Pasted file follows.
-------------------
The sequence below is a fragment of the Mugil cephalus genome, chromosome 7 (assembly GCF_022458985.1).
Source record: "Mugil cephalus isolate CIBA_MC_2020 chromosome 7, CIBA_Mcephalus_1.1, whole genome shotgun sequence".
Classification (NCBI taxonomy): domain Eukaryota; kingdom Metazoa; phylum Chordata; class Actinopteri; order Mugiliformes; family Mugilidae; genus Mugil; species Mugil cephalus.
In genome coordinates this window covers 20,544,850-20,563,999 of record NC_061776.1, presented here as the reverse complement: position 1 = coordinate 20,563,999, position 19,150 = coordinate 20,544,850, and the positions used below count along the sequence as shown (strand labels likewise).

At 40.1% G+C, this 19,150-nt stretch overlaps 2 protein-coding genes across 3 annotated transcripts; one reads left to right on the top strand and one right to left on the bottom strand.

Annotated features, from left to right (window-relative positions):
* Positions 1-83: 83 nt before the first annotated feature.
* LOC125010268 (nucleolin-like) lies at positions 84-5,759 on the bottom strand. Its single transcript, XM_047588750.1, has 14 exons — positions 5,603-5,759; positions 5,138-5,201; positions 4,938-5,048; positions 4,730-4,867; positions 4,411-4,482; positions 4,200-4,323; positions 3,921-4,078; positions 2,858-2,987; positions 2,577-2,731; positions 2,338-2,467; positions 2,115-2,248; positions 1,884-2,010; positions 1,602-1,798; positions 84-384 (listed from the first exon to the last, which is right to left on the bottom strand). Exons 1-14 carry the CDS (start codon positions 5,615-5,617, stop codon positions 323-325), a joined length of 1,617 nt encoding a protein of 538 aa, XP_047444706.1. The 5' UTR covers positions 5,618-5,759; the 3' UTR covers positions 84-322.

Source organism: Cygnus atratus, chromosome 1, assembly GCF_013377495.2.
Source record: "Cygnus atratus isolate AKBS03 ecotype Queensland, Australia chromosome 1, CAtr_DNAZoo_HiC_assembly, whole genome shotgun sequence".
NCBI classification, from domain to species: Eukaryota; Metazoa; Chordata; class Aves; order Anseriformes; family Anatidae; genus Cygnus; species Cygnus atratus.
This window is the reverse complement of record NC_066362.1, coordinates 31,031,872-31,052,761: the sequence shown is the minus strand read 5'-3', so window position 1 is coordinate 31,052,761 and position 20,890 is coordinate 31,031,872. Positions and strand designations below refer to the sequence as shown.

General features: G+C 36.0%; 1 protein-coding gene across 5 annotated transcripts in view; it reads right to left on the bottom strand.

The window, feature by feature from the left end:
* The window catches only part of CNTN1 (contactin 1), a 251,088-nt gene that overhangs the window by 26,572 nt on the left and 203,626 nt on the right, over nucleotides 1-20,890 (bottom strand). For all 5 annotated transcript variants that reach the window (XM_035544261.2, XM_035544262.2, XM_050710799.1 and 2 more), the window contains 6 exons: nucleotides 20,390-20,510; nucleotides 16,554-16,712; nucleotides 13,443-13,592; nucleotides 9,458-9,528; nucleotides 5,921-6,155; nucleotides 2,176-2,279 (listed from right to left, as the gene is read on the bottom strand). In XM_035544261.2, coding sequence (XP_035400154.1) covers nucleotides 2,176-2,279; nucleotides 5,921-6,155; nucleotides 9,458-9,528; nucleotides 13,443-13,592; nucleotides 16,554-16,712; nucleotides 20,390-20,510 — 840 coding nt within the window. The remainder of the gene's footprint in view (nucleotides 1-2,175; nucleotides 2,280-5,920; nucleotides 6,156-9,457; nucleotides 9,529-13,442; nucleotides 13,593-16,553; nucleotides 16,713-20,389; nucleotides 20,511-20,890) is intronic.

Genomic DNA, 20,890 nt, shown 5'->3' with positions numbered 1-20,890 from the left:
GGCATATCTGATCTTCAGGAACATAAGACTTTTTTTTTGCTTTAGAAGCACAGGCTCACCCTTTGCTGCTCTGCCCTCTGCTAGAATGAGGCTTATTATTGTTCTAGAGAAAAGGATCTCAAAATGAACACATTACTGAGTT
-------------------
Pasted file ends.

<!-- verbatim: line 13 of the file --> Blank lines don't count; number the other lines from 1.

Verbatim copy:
General features: G+C 36.0%; 1 protein-coding gene across 5 annotated transcripts in view; it reads right to left on the bottom strand.